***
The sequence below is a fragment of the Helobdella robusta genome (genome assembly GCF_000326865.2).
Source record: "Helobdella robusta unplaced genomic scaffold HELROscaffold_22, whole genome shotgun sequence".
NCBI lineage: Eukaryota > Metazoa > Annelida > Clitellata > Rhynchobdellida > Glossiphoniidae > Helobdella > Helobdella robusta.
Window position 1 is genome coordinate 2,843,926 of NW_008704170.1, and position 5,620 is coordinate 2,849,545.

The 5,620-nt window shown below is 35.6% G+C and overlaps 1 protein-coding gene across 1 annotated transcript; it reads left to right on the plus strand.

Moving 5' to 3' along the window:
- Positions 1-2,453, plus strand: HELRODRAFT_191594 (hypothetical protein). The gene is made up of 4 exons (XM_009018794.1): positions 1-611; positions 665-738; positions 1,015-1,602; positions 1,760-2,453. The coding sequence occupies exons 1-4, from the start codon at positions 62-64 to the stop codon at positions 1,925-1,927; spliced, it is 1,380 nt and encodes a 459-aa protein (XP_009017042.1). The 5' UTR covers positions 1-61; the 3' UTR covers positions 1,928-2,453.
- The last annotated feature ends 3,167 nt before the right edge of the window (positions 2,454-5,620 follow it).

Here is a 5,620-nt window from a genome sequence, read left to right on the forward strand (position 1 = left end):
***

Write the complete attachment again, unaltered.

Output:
The sequence below is a fragment of the Helobdella robusta genome (genome assembly GCF_000326865.2).
Source record: "Helobdella robusta unplaced genomic scaffold HELROscaffold_22, whole genome shotgun sequence".
NCBI lineage: Eukaryota > Metazoa > Annelida > Clitellata > Rhynchobdellida > Glossiphoniidae > Helobdella > Helobdella robusta.
Window position 1 is genome coordinate 2,843,926 of NW_008704170.1, and position 5,620 is coordinate 2,849,545.

The 5,620-nt window shown below is 35.6% G+C and overlaps 1 protein-coding gene across 1 annotated transcript; it reads left to right on the plus strand.

Moving 5' to 3' along the window:
- Positions 1-2,453, plus strand: HELRODRAFT_191594 (hypothetical protein). The gene is made up of 4 exons (XM_009018794.1): positions 1-611; positions 665-738; positions 1,015-1,602; positions 1,760-2,453. The coding sequence occupies exons 1-4, from the start codon at positions 62-64 to the stop codon at positions 1,925-1,927; spliced, it is 1,380 nt and encodes a 459-aa protein (XP_009017042.1). The 5' UTR covers positions 1-61; the 3' UTR covers positions 1,928-2,453.
- The last annotated feature ends 3,167 nt before the right edge of the window (positions 2,454-5,620 follow it).

Here is a 5,620-nt window from a genome sequence, read left to right on the forward strand (position 1 = left end):